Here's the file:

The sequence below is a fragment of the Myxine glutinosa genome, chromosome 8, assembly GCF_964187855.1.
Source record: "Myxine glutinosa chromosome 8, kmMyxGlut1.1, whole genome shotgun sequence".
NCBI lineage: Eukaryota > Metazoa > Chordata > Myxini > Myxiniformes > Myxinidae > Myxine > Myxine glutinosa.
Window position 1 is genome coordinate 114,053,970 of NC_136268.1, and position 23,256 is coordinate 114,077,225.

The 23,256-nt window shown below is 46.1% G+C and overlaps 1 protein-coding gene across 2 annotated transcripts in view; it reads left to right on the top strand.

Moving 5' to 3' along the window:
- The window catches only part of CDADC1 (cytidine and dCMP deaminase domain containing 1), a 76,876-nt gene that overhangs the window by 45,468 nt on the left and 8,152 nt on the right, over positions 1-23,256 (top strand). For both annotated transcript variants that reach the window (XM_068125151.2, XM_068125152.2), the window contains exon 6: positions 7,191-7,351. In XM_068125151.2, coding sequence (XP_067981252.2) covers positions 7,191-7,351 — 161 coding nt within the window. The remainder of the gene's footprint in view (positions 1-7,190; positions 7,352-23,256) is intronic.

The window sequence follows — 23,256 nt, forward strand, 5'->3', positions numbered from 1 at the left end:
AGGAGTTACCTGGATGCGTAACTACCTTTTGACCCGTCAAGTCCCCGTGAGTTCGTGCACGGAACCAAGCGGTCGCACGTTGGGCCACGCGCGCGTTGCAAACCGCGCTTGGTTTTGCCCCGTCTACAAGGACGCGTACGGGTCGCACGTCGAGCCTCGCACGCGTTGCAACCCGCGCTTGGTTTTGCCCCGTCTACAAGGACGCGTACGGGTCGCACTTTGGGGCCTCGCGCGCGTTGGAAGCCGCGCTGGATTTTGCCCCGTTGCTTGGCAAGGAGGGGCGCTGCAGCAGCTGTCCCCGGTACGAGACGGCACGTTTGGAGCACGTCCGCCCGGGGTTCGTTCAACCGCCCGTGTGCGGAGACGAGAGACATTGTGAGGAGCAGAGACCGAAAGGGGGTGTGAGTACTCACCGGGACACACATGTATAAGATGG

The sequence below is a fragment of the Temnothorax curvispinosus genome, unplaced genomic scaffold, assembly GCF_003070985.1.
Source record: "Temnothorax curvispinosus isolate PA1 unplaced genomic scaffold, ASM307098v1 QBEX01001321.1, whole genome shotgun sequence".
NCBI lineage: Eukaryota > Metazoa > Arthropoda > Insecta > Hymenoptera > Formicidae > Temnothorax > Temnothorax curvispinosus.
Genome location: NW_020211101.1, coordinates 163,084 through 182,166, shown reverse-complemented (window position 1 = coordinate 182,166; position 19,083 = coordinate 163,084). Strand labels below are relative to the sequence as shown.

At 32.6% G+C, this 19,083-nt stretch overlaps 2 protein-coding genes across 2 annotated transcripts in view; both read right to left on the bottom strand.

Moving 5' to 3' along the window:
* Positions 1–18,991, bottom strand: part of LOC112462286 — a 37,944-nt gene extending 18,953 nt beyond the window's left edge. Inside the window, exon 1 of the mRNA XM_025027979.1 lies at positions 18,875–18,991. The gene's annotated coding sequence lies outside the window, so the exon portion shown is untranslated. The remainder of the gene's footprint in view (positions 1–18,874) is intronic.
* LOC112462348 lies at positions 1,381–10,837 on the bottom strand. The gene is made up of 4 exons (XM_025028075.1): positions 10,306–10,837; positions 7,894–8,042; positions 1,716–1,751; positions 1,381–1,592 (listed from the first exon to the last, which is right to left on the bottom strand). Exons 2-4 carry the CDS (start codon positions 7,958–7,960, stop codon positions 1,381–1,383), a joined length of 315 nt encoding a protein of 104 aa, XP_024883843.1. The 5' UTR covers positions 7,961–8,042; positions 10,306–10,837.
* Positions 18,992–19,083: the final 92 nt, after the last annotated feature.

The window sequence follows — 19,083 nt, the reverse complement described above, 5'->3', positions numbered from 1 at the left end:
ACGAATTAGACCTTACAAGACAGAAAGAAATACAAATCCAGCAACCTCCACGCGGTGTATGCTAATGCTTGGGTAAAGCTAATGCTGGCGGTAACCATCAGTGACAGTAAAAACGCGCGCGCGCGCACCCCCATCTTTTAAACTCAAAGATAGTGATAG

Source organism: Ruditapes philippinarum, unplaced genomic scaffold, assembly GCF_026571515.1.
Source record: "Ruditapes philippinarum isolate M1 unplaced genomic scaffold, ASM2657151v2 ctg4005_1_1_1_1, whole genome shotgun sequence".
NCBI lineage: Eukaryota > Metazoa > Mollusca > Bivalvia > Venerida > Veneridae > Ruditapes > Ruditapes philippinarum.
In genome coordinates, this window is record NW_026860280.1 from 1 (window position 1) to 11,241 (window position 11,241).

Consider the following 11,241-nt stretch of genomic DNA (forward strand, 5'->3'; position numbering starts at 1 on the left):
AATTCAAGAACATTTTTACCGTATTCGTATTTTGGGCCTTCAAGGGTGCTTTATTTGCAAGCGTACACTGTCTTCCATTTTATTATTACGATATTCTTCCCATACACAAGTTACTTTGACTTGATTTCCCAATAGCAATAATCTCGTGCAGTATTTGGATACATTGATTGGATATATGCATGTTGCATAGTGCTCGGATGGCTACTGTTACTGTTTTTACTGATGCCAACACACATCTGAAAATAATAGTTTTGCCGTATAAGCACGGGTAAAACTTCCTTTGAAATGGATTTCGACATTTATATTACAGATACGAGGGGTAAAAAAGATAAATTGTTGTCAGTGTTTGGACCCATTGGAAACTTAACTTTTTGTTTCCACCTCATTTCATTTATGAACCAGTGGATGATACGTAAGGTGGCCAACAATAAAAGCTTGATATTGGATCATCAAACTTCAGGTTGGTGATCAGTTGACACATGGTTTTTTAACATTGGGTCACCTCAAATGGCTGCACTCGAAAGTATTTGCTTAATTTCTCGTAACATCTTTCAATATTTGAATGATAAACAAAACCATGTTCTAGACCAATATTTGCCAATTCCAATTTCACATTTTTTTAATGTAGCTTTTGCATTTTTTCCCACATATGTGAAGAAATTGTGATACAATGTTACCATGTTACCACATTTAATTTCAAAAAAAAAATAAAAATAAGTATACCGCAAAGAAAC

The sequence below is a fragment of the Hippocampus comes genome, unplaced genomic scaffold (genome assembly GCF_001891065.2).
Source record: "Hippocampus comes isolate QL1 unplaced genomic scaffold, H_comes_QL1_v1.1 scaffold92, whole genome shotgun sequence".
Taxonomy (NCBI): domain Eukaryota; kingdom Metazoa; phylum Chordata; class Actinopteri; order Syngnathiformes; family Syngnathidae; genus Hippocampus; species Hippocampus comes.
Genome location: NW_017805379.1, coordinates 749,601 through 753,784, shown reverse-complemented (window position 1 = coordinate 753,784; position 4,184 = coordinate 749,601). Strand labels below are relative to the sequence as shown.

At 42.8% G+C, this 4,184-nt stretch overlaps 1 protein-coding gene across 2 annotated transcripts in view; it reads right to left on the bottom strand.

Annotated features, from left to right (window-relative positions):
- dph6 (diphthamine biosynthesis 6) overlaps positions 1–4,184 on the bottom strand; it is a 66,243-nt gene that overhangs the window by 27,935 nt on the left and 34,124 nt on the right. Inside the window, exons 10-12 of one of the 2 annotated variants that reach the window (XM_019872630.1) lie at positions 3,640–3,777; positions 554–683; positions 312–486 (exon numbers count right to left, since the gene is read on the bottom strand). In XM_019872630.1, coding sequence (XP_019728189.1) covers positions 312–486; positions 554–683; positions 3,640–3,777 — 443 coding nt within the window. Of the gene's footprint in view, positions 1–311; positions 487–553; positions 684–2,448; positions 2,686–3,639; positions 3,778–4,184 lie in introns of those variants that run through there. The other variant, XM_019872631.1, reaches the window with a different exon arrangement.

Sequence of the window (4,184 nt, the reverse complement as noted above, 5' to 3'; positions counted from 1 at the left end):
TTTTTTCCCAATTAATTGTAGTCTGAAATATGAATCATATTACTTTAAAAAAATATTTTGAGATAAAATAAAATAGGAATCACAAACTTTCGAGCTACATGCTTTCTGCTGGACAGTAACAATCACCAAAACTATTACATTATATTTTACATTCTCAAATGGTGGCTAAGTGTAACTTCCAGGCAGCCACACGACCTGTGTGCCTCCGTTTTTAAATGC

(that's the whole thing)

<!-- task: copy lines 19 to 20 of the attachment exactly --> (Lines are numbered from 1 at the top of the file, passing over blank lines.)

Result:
The window sequence follows — 19,083 nt, the reverse complement described above, 5'->3', positions numbered from 1 at the left end:
ACGAATTAGACCTTACAAGACAGAAAGAAATACAAATCCAGCAACCTCCACGCGGTGTATGCTAATGCTTGGGTAAAGCTAATGCTGGCGGTAACCATCAGTGACAGTAAAAACGCGCGCGCGCGCACCCCCATCTTTTAAACTCAAAGATAGTGATAG